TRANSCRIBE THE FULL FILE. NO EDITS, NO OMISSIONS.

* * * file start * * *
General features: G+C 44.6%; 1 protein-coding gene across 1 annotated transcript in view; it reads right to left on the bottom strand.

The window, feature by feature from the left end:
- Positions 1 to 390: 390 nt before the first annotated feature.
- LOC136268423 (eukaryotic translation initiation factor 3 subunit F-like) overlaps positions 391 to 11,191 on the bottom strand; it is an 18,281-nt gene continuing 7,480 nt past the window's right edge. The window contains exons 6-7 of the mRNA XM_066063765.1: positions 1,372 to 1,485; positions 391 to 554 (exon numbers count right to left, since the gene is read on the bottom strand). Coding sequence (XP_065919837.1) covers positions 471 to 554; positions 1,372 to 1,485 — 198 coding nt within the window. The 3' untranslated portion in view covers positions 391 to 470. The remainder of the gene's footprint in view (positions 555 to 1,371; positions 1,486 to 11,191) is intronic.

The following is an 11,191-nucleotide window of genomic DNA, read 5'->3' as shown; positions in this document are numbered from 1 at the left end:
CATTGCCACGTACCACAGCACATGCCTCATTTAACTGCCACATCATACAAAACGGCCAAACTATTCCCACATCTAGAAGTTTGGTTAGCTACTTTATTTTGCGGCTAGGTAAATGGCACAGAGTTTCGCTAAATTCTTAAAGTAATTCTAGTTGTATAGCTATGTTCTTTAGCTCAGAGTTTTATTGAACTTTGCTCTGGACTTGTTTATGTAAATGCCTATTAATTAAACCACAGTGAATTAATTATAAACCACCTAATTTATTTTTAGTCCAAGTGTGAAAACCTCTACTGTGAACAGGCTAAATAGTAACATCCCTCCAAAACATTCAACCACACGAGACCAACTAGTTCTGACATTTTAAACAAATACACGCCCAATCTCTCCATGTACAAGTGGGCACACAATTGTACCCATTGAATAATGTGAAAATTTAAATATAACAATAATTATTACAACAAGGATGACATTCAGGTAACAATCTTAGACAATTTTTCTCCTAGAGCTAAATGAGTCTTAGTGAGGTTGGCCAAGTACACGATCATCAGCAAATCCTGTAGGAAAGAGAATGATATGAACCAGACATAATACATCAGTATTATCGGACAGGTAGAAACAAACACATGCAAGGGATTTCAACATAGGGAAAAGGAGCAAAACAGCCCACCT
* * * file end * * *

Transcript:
General features: G+C 44.6%; 1 protein-coding gene across 1 annotated transcript in view; it reads right to left on the bottom strand.

The window, feature by feature from the left end:
- Positions 1 to 390: 390 nt before the first annotated feature.
- LOC136268423 (eukaryotic translation initiation factor 3 subunit F-like) overlaps positions 391 to 11,191 on the bottom strand; it is an 18,281-nt gene continuing 7,480 nt past the window's right edge. The window contains exons 6-7 of the mRNA XM_066063765.1: positions 1,372 to 1,485; positions 391 to 554 (exon numbers count right to left, since the gene is read on the bottom strand). Coding sequence (XP_065919837.1) covers positions 471 to 554; positions 1,372 to 1,485 — 198 coding nt within the window. The 3' untranslated portion in view covers positions 391 to 470. The remainder of the gene's footprint in view (positions 555 to 1,371; positions 1,486 to 11,191) is intronic.

The following is an 11,191-nucleotide window of genomic DNA, read 5'->3' as shown; positions in this document are numbered from 1 at the left end:
CATTGCCACGTACCACAGCACATGCCTCATTTAACTGCCACATCATACAAAACGGCCAAACTATTCCCACATCTAGAAGTTTGGTTAGCTACTTTATTTTGCGGCTAGGTAAATGGCACAGAGTTTCGCTAAATTCTTAAAGTAATTCTAGTTGTATAGCTATGTTCTTTAGCTCAGAGTTTTATTGAACTTTGCTCTGGACTTGTTTATGTAAATGCCTATTAATTAAACCACAGTGAATTAATTATAAACCACCTAATTTATTTTTAGTCCAAGTGTGAAAACCTCTACTGTGAACAGGCTAAATAGTAACATCCCTCCAAAACATTCAACCACACGAGACCAACTAGTTCTGACATTTTAAACAAATACACGCCCAATCTCTCCATGTACAAGTGGGCACACAATTGTACCCATTGAATAATGTGAAAATTTAAATATAACAATAATTATTACAACAAGGATGACATTCAGGTAACAATCTTAGACAATTTTTCTCCTAGAGCTAAATGAGTCTTAGTGAGGTTGGCCAAGTACACGATCATCAGCAAATCCTGTAGGAAAGAGAATGATATGAACCAGACATAATACATCAGTATTATCGGACAGGTAGAAACAAACACATGCAAGGGATTTCAACATAGGGAAAAGGAGCAAAACAGCCCACCT